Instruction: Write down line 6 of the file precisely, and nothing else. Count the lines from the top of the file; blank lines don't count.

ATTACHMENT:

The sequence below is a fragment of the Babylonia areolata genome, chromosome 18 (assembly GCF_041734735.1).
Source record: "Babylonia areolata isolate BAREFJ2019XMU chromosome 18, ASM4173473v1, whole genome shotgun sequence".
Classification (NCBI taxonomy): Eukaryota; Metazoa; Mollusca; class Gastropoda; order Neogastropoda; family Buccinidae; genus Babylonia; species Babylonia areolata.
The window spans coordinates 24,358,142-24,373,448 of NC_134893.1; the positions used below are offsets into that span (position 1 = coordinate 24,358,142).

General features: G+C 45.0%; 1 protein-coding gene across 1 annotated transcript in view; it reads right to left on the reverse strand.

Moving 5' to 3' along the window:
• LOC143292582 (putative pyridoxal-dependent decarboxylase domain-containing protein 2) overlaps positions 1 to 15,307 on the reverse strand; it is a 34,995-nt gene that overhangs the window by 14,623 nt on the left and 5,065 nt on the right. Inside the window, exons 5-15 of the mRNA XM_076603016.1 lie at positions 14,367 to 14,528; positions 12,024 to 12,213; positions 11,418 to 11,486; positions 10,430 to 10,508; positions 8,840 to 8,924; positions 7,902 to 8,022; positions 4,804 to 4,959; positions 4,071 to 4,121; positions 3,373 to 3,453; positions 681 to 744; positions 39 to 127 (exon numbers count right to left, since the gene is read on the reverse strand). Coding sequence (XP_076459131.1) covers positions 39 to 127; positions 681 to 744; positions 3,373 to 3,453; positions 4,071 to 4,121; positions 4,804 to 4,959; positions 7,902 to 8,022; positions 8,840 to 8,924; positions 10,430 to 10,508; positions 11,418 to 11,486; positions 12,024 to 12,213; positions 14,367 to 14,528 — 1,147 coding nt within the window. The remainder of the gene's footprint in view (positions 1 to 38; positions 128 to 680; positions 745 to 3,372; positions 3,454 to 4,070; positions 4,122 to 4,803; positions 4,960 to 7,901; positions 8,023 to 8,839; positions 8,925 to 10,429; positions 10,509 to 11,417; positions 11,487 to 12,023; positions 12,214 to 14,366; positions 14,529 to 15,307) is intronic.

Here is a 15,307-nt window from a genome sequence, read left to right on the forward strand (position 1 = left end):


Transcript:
Moving 5' to 3' along the window: